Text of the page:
ROADSIDE MAINTENANCE: Goats used for roadside weed cleanup in Idaho

Goats go where mowers can’t, and they don’t leave herbicides behind

Maintenance News Idaho Transportation Department May 31, 2013
Printer-friendly version

It was a prickly situation. The weeds had to be removed, but using herbicides too near a water supply can be a dicey proposition due to federal regulations. Mowing weeds reduces them vertically, but they are still there, lying horizontally on the ground until collected.


And perhaps most important in a hot and dry state like Idaho, the weeds were a convenient and plentiful food source for wildfires.


The answer was a four-letter word: G-O-A-T.


The sometimes bad-tempered, beard-wearing goats could get to places the department’s maintenance workers could not, were agile and chewed up everything in their path. In other words, they were perfect for the job.


The Idaho Transportation Department (ITD) used the goats on a 3-acre retention pond on Eagle Road, just north of Chinden Boulevard. In mid-May, 100 goats were placed in a fenced area to eat noxious weeds for two days. The technique had been used in other parts of the state, and some counties had been doing it for some time, according to ITD Southwest Idaho Maintenance Coordinator Dan Bryant.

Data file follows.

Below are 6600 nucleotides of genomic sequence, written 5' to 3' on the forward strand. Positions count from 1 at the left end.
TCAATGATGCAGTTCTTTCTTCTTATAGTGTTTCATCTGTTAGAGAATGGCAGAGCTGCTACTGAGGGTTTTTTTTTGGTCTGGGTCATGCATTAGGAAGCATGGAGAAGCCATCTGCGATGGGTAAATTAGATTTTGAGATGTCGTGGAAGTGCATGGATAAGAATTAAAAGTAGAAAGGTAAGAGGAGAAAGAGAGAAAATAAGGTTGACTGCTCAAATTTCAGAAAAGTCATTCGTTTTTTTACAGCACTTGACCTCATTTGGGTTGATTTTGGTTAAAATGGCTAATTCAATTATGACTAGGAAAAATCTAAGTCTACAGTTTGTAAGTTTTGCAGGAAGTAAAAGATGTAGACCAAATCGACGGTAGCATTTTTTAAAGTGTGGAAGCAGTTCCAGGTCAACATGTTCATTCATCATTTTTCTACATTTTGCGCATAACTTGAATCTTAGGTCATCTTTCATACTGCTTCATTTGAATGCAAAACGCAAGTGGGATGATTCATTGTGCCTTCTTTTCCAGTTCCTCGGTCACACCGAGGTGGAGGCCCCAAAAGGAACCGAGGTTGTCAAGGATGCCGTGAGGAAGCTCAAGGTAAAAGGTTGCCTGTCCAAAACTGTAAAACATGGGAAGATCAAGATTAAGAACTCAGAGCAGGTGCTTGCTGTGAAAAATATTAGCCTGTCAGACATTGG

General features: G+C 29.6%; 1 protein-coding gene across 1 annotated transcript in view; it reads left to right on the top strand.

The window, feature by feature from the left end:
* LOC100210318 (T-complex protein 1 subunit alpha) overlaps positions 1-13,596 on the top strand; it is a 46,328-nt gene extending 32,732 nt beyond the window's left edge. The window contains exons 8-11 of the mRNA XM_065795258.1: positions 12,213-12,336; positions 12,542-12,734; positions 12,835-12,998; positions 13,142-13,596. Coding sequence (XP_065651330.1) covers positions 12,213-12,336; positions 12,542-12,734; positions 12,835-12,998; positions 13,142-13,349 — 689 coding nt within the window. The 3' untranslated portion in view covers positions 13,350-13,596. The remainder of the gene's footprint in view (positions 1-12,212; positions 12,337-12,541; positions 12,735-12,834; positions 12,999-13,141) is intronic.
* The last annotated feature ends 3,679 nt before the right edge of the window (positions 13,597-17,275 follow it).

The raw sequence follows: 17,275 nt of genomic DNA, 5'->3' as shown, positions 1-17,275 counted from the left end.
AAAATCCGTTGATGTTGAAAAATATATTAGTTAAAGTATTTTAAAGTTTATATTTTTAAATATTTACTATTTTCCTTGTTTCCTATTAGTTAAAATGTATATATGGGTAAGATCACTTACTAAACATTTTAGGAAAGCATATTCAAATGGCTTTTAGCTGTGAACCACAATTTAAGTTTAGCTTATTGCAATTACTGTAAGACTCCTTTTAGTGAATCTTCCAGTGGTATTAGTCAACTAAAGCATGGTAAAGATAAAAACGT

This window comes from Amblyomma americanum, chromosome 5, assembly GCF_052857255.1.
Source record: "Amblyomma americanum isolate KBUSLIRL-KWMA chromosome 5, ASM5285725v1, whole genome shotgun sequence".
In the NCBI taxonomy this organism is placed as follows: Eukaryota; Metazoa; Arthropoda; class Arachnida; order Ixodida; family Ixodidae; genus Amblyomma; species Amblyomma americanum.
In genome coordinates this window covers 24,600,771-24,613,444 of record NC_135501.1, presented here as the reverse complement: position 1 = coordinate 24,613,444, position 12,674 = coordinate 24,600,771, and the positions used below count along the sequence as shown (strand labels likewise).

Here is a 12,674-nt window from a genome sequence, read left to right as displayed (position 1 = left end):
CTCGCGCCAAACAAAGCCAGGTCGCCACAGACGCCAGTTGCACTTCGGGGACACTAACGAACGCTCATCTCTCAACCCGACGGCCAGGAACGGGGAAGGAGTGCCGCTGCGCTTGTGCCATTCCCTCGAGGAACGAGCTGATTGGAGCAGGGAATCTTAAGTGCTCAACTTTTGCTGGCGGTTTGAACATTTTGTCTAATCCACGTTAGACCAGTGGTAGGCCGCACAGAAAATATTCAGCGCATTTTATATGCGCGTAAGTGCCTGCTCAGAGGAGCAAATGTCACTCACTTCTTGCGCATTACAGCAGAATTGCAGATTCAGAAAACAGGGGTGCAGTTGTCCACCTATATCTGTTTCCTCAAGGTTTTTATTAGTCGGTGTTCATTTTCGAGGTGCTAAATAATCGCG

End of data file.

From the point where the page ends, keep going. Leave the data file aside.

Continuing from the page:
Along with the goats from CT Biological Weed & Brush Control, a watchdog was used for overnight protection and to keep them in line.


Bryant said the goats easily negotiate terrain that ITD mowers cannot, are more sure-footed than people with weed trimmers, and don’t drop weeds and seeds all over. “This is the first year trying this,” he said, “but the results are promising.”


Connie Marshall, ITD southwest Idaho roadside vegetation coordinator, added that the goats’ performance was visually much different than applying herbicide or using mowers.


“It just looks better. With either of the other two methods, there's still dead material out there.” She said the goats ate White Top, Scotch thistle and Poison Hemlock, among other weeds. "By the time the goats were done, the eyesore was gone.”


Work on the second goat-grazing project began Tuesday, May 28, off I-84 and the Robinson Road overpass. Fifty goats are being used in the southwest corner of the property to clean up around a pond. The goats will then be moved to the northeast corner of Black Cat Road and I-84, and lastly to Garritty Boulevard across from the Idaho Center Auto Mall.


“We are now on ‘goat’ time, so how much and how fast they eat will determine how long they stay,” Marshall quipped.

Overlay Init